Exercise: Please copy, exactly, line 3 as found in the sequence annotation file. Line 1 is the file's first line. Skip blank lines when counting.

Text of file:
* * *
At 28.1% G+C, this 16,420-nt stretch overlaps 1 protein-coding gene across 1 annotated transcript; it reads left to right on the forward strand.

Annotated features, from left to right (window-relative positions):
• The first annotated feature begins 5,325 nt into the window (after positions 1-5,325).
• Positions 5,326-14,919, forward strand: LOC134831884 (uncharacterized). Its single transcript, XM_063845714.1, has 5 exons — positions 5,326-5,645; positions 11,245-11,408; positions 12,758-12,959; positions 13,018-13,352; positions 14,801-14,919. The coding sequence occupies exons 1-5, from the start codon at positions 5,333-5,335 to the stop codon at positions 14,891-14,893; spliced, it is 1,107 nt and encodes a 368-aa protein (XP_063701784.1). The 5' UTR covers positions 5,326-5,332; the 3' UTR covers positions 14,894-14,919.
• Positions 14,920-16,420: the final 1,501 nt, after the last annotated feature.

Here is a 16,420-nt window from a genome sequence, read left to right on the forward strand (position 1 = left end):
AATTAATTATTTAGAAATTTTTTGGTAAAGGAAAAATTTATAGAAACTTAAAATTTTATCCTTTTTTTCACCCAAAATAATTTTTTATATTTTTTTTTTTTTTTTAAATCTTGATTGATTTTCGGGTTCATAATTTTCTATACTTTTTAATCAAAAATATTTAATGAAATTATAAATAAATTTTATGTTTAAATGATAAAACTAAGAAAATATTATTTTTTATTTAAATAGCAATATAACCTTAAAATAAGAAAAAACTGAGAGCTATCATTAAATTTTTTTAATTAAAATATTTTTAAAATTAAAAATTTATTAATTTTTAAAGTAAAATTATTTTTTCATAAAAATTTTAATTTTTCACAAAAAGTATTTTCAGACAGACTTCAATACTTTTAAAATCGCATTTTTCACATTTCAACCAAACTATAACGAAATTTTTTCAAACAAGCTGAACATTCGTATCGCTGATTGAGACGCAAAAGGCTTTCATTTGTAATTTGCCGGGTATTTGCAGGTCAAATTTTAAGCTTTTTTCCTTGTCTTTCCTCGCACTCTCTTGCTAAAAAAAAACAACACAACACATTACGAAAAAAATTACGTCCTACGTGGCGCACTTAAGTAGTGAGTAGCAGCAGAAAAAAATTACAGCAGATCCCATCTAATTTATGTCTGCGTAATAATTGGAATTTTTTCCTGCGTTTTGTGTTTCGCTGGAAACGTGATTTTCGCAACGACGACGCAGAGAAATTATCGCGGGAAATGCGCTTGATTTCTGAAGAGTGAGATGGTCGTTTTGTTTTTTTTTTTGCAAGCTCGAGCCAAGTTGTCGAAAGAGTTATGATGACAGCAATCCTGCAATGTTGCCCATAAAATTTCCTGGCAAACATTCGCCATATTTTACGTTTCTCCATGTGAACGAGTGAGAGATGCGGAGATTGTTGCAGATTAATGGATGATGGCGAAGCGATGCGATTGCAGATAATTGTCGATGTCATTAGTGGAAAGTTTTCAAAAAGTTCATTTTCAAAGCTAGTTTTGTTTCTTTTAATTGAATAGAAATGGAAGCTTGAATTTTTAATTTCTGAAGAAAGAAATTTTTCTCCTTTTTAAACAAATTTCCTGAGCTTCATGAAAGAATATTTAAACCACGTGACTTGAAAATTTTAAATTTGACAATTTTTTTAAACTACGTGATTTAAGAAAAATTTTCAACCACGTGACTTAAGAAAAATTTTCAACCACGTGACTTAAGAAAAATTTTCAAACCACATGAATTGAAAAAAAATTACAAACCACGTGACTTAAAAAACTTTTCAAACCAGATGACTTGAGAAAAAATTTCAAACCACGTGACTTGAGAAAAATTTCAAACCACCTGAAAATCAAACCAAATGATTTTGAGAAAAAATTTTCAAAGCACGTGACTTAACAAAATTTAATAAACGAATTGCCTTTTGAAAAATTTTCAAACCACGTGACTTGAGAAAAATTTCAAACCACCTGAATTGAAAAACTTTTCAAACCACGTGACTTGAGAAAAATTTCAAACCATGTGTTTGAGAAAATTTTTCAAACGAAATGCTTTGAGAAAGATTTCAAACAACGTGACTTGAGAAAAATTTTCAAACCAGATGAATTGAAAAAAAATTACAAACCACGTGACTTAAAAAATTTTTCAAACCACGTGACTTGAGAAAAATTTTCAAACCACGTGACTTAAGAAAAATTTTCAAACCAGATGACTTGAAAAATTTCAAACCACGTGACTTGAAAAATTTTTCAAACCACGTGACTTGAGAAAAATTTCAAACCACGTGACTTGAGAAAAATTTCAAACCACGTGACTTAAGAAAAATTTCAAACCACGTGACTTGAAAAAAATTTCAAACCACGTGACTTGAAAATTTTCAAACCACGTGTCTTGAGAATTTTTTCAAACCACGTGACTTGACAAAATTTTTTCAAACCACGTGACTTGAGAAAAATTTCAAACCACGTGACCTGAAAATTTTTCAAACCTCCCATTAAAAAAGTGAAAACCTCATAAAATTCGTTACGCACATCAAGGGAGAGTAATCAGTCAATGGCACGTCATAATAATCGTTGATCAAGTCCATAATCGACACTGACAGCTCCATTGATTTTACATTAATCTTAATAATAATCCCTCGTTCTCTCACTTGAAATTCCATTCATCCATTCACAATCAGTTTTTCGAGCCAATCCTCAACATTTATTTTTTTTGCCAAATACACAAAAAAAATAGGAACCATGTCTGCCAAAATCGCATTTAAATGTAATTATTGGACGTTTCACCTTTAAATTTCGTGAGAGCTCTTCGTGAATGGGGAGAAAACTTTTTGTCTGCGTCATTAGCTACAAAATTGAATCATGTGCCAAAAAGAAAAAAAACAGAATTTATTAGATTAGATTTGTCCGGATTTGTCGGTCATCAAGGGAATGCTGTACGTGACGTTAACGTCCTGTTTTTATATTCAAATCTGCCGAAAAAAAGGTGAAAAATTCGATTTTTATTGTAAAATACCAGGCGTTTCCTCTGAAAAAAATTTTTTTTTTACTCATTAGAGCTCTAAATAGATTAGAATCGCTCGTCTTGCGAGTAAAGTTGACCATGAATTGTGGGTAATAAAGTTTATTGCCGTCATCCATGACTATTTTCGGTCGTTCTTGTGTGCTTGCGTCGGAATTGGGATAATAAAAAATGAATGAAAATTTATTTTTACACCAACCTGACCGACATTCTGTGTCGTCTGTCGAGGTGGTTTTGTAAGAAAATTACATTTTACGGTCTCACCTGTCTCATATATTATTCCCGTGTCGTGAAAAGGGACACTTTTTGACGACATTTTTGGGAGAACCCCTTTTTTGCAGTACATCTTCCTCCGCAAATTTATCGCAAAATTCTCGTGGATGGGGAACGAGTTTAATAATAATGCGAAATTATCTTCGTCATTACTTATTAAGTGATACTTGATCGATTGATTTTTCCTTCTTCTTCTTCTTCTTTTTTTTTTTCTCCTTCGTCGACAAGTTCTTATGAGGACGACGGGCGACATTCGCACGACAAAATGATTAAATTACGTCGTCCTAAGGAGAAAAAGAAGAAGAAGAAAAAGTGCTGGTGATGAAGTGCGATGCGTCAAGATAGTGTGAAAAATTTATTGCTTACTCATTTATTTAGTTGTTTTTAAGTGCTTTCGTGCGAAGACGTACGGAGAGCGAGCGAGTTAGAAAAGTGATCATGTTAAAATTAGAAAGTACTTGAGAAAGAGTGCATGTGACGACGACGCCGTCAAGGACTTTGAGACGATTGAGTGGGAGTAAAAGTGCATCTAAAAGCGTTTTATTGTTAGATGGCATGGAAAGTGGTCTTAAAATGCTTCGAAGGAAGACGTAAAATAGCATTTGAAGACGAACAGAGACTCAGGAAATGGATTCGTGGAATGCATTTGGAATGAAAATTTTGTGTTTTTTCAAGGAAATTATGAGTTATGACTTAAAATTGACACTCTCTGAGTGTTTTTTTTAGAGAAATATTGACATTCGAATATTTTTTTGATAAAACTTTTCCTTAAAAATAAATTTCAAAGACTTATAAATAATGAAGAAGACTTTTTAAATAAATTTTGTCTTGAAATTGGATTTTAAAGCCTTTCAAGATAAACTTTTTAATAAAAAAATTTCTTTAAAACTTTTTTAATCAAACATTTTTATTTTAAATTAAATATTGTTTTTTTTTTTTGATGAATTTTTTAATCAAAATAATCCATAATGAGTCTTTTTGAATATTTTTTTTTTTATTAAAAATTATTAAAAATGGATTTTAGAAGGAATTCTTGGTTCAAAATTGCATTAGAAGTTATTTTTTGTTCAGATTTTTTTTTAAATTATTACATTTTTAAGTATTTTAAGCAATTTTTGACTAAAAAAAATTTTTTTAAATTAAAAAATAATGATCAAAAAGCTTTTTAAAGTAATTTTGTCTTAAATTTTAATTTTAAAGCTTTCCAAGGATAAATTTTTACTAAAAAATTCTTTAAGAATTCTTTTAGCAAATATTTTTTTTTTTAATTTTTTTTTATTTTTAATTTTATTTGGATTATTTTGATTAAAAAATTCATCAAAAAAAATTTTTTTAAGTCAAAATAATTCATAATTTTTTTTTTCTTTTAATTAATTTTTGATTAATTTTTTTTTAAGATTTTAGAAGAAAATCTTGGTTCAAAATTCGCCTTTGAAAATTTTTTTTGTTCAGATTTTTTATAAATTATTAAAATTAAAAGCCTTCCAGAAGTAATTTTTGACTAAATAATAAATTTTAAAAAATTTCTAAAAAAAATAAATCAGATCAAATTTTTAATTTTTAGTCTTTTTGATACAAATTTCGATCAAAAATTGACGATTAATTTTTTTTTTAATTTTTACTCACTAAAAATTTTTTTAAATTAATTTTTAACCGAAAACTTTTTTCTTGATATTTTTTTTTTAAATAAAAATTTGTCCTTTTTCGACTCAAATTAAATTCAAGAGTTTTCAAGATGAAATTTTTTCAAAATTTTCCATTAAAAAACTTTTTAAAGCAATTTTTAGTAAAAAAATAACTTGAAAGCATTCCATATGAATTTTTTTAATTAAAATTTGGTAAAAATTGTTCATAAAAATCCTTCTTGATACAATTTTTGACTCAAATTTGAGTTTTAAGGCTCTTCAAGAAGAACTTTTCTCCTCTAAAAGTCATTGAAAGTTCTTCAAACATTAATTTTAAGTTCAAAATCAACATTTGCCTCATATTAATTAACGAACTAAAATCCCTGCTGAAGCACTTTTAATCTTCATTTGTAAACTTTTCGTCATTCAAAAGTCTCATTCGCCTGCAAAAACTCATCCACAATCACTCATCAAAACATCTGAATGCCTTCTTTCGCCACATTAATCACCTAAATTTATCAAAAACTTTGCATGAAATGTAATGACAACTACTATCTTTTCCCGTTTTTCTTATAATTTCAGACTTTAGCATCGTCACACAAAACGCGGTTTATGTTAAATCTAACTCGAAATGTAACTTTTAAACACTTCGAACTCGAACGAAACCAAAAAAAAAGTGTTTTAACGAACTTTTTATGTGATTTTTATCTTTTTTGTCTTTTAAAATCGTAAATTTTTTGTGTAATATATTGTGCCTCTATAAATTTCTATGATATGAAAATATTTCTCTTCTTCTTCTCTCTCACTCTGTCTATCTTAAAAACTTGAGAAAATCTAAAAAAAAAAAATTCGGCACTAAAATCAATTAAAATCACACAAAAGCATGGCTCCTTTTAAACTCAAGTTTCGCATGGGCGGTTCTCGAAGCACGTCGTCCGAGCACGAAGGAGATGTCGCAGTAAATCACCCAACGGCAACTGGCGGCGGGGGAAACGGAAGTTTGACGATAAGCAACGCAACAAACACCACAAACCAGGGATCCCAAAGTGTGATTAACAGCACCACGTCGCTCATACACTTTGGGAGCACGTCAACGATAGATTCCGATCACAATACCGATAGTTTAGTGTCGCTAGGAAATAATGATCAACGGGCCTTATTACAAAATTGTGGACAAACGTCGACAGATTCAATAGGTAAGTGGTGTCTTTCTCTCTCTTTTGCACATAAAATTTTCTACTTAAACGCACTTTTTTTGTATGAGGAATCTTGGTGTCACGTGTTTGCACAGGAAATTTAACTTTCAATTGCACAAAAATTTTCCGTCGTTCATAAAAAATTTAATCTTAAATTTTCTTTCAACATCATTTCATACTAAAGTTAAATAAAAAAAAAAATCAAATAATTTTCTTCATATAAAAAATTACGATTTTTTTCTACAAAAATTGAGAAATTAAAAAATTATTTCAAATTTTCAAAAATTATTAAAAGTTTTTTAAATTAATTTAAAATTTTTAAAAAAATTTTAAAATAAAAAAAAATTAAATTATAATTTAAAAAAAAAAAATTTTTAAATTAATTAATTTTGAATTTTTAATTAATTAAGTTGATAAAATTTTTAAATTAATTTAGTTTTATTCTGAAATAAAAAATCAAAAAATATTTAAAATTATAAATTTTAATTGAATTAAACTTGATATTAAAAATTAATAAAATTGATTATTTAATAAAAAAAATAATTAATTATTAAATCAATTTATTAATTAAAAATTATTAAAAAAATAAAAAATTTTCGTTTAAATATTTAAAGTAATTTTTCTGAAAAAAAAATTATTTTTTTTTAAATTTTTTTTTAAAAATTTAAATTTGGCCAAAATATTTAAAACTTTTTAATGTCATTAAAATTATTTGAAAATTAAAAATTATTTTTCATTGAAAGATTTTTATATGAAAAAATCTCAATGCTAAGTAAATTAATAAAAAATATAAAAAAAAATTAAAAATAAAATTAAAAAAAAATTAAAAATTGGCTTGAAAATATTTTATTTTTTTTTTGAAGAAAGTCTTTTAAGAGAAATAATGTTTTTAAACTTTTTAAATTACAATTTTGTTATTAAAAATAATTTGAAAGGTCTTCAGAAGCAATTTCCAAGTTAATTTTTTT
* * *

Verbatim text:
• The first annotated feature begins 5,325 nt into the window (after positions 1-5,325).